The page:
First Things is hosting our Spring 2022 Intellectual Retreat on Freedom in Phoenix. We hope to see you there!
We are pleased to invite you to the 2022 First Things Lecture in Washington, D.C., featuring Josh Mitchell.
Now in its 34th year, the Erasmus Lecture brings world-renowned speakers to New York—including Cardinal Joseph Ratzinger, Archbishop Timothy Dolan, Gilbert Meilaender, and Rabbi Jonathan Sacks—to address an audience of over five hundred people each year. The lecture also appears in the pages of First Things and on FirstThings.com.
First Things is pleased to host its 6th Annual Poetry Reading with Paul Mariani.
For readers in the New York City area, there will be a free screening of the new documentary, Trans Mission: What’s the Rush to Reassign Gender?, at our offices at 9 East 40th Street on the tenth floor, on Tuesday, September 28th at 7:00pm.
First Things presents our 2021—2022 reading group, which will discuss the nature of love and its various forms as they appear in classical works throughout the centuries. Among the topics discussed will be love’s role in life, differences between pagan and Christian understandings of love, and the harmony or opposition between desiring love (eros) and charity (agape). The reading group will meet monthly on a Thursday starting September 16, 2021, and ending May 19, 2022. The Group will be divided into a morning and evening session, and each session will complete the same readings.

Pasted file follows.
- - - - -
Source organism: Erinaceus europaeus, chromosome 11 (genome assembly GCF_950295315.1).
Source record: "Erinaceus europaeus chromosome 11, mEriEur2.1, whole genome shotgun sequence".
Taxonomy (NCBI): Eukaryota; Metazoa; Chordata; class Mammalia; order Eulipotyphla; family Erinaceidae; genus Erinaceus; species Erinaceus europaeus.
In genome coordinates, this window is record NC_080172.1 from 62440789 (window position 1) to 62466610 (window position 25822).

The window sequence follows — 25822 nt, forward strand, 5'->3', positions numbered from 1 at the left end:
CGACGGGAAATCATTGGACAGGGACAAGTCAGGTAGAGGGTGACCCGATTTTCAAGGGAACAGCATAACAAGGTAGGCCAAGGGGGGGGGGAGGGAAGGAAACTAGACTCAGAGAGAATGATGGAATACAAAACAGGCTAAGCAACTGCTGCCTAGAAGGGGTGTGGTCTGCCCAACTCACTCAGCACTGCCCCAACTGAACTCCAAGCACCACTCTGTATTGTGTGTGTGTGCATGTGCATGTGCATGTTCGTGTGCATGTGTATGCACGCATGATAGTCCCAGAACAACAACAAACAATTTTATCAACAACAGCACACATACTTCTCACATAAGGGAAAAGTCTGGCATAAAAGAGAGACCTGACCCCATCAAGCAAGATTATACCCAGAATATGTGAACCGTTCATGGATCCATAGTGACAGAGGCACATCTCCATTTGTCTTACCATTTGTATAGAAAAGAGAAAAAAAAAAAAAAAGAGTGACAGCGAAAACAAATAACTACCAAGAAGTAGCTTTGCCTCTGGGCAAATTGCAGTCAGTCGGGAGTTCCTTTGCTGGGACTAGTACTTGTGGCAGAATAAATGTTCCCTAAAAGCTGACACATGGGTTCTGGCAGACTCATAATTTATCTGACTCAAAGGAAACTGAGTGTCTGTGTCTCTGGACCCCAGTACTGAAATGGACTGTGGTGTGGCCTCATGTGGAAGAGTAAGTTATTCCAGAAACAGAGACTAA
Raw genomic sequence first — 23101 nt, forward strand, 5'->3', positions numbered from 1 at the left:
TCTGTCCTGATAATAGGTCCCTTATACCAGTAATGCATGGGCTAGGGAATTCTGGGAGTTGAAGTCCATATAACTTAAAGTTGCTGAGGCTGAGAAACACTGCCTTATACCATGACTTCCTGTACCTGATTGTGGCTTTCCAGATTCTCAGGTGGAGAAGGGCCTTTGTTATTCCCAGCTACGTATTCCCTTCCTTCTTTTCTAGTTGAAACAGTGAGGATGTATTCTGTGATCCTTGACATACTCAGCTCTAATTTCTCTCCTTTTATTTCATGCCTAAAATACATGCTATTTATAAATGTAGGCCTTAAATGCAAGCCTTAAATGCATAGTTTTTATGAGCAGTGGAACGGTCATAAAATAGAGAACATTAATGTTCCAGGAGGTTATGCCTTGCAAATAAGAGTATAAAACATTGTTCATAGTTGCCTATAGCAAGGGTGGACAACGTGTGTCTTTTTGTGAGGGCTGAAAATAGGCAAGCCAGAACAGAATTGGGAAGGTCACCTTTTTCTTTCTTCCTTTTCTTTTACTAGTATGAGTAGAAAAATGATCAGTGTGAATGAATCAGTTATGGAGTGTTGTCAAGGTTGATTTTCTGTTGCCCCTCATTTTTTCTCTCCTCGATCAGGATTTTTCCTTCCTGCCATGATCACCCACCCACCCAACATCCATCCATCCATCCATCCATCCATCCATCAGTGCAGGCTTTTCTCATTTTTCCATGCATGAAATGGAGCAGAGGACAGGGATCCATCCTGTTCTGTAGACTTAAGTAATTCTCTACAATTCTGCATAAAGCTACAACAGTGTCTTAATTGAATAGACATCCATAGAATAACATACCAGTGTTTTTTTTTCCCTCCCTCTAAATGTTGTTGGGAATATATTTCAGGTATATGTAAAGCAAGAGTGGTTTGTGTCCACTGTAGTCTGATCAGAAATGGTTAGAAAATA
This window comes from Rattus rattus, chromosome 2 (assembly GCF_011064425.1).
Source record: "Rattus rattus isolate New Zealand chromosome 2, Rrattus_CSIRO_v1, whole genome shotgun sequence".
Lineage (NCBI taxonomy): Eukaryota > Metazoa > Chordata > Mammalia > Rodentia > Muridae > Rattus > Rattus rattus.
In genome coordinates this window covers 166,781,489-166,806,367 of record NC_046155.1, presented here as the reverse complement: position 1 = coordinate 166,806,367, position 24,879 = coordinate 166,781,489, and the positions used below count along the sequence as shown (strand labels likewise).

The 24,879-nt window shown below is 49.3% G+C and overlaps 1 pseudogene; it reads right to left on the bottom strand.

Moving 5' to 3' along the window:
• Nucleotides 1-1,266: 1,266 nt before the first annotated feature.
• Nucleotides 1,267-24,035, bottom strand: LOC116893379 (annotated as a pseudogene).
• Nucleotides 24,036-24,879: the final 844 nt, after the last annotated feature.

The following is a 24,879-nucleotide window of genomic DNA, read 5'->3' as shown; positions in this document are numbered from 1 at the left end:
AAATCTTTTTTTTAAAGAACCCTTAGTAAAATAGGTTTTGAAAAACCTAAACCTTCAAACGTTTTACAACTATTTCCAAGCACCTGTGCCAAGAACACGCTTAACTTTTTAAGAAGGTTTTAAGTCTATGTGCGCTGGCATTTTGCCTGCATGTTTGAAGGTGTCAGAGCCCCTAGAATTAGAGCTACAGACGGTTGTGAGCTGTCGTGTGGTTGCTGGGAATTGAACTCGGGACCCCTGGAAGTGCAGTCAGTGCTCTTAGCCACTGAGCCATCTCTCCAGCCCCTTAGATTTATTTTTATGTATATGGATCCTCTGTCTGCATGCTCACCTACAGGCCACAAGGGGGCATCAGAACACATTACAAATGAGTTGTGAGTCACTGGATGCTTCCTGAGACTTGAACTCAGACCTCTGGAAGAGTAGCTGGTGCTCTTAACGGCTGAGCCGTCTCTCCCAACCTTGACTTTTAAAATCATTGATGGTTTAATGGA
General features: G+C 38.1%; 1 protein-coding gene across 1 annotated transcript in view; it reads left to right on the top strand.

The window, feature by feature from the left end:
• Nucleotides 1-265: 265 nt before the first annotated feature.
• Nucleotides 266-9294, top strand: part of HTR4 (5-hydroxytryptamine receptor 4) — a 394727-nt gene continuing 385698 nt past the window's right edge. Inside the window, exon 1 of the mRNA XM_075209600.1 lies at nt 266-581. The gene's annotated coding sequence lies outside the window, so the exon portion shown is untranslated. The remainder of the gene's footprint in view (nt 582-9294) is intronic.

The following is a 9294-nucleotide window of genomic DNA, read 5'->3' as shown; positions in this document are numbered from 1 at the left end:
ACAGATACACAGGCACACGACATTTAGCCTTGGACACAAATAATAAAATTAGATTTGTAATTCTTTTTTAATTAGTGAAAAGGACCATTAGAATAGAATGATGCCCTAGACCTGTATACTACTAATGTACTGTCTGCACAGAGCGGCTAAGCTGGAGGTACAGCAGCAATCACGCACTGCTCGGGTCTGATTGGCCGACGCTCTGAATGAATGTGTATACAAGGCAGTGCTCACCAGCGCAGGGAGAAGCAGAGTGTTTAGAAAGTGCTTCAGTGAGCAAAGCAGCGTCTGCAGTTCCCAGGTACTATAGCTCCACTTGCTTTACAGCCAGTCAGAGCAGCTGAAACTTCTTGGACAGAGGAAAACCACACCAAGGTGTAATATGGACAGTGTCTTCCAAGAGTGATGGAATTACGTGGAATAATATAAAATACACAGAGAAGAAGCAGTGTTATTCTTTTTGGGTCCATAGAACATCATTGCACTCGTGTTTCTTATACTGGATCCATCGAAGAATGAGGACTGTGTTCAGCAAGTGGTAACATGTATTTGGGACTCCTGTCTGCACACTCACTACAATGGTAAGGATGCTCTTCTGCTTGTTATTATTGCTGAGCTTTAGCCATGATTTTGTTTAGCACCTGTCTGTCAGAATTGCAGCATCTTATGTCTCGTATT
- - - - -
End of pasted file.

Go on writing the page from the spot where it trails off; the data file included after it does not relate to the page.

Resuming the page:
First Things is hosting our 2021 Intellectual Retreat on Solidarity in New York City. We hope to see you there!
Now in its 33rd year, the 2020 Erasmus Lecture will be presented by Rabbi Meir Y. Soloveichik. This year's lecture will be live-streamed.
R. R. Reno hosts Carter Snead for a discussion of his recent book, What It Means To Be Human: The Case for the Body in Public Bioethics.
First Things presents our 2020–2021 reading group to discuss works by Josef Pieper that focus on the themes of leisure, contemplation, festivity, and happiness. In a profound synthesis of these concepts, developed in several works, Pieper argues that the ultimate meaning of human life lies in contemplative activity, which finds its highest expression in festivity. Pieper describes the necessary prerequisites for such activity: an understanding of the world as created and an inner quiet that allows one to see reality and be “in tune with the world.”